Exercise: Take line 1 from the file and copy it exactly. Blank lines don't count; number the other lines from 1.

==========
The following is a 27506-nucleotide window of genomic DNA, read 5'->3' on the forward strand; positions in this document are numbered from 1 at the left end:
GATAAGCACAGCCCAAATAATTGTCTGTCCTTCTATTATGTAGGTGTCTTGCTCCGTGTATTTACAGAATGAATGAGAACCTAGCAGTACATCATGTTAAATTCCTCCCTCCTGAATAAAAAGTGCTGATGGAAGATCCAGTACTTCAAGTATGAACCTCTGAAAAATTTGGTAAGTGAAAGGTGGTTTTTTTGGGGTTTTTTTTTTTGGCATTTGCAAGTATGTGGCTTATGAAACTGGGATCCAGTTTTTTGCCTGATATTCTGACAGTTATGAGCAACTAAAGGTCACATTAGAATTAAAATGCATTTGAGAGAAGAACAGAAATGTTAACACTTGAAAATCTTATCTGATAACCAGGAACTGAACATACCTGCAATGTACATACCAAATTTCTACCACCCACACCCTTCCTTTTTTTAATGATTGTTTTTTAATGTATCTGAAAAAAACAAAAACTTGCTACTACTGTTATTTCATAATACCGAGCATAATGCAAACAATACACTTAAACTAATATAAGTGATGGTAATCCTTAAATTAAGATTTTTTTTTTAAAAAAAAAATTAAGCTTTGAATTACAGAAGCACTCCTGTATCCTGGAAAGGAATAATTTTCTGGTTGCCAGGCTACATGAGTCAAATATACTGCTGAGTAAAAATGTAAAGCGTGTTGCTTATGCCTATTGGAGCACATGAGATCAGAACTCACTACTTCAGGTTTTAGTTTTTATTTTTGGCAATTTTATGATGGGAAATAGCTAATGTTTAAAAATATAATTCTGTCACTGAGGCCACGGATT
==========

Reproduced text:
The following is a 27506-nucleotide window of genomic DNA, read 5'->3' on the forward strand; positions in this document are numbered from 1 at the left end: